Politics

SCOTUS To Reconsider Life Sentences For Juvenile Offenders

| by Meg O'Connor

Over fifty years ago, then-17-year-old Henry Montgomery was sentenced to life without parole for committing murder. Now, his lawyer is arguing for his second chance at freedom before the Supreme Court.

On Oct. 12, the Supreme Court heard arguments that could change the fate of some 2,000 convicted juvenile murderers, CNN reports. Montgomery's lawyers argued that the Supreme Court should apply the decision they made in the case of Miller v. Alabama retroactively to the cases of juvenile murderers sentenced to life without the possibility of parole.

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Miller v. Alabama was a 2012 Supreme Court ruling which held that mandatory sentences of life without the possibility of parole for juvenile homicide offenders is a violation of the Constitution.

Supreme Court Justice Elena Kagan, writing for the majority in the Miller v. Alabama decision, said that "mandatory life without parole for a juvenile precludes consideration of his chronological age and its hallmark features -- among them, immaturity, impetuosity, and failure to appreciate risks and consequences," according to CNN.

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Montgomery's lawyers argue that even though he committed murder as a teenager long before the 2012 ruling, the case should retroactively apply to him. If the Supreme Court rules in favor of Montgomery, the decision  would not only lead to a new sentencing hearing for Montgomery, who is now 69 years old, but it could also result in a radical overhaul in the thousands of cases just like Montgomery's.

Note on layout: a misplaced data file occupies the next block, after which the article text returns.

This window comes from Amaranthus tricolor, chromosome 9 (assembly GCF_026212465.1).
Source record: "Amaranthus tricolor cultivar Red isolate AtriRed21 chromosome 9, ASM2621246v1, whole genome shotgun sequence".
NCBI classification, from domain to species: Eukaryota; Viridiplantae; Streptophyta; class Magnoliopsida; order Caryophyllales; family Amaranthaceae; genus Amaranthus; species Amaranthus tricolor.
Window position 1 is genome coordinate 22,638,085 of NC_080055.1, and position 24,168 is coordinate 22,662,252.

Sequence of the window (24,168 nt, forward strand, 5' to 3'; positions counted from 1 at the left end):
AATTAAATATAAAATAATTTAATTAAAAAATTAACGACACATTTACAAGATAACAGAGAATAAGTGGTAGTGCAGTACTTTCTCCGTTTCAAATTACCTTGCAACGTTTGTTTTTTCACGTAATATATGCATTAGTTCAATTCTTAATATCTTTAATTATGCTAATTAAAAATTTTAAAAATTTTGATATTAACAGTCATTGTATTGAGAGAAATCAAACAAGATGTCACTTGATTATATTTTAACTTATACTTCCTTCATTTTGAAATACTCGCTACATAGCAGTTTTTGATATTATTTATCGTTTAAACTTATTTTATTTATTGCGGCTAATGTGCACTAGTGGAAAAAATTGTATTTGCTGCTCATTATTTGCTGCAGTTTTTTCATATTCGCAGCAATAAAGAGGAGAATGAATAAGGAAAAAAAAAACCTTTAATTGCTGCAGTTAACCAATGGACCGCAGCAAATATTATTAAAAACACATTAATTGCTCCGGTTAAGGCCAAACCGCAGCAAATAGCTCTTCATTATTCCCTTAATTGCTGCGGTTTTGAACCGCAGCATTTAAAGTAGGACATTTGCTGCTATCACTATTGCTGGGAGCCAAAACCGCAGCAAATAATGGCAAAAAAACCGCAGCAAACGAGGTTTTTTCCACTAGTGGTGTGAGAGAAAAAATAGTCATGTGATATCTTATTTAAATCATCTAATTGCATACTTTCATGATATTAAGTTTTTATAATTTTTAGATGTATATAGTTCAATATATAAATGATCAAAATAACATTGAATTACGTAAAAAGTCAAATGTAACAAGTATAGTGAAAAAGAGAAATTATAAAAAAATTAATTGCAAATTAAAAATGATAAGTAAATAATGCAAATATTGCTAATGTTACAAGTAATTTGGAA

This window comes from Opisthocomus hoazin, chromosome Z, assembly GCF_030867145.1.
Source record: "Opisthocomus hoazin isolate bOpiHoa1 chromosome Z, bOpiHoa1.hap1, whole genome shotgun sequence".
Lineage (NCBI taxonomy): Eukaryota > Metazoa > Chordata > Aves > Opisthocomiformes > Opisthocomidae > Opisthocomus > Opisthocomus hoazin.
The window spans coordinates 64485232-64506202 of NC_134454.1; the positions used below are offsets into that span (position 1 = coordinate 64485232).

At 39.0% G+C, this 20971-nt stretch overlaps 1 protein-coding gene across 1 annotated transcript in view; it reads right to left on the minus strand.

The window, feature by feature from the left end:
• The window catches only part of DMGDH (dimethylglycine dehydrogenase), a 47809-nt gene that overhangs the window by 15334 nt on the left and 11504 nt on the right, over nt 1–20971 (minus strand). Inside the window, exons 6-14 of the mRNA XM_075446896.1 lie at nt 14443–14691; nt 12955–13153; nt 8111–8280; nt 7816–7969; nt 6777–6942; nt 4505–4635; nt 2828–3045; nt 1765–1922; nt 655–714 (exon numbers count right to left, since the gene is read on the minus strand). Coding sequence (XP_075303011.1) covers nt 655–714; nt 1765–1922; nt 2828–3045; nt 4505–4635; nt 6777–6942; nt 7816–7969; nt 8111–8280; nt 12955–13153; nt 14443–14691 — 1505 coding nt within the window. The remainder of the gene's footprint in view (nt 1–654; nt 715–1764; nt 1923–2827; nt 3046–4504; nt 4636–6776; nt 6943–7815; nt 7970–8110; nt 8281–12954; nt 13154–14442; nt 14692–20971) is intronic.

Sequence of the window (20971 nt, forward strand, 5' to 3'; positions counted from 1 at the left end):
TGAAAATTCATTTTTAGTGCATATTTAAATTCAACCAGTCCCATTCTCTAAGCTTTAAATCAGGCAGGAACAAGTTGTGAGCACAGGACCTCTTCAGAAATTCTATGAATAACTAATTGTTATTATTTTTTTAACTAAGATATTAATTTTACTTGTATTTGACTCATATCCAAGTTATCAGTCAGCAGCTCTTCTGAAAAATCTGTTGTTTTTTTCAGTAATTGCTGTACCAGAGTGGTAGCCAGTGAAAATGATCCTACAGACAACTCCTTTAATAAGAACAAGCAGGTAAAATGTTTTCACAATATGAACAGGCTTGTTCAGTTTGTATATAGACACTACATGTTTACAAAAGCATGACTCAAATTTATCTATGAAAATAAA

"Mr. Montgomery remains incarcerated based upon a constitutionally disproportionate sentence that could not be imposed today," Mark Plaisance, one of Montgomery's lawyer, argued in court filings, according to CNN.

Yet before the Supreme Court can decide whether the Miller decision could apply to Montgomery, the justices must decide whether the court even has the authority to hear the case. On Oct. 12, a number of justices raised serious questions regarding their jurisdiction.

Though all of the parties before the court (the state of Louisiana, the federal government, and Montgomery himself) believe the Supreme Court does indeed have the jurisdiction to hear the case, prior to the oral arguments, the Supreme Court justices appointed Richard D. Bernstein, a third party attorney, to play devil's advocate.

Bernstein claimed that the justices do not have jurisdiction to hear the opinion handed down by the Louisiana Supreme Court because, according to Bernstein, the retroactivity question is governed by state law, not federal law.

Marsha Levick, another one of Montgomery's lawyers, has pointed out that hundreds of similar juvenile offenders have already been allowed to be resentenced in states where lower courts have changed the law or have allowed it to be applied retroactively, NPR reports.

The issue has yet to be decided.

Sources: CNN, NPR

Photo credit: Wikimedia, Josh/Flickr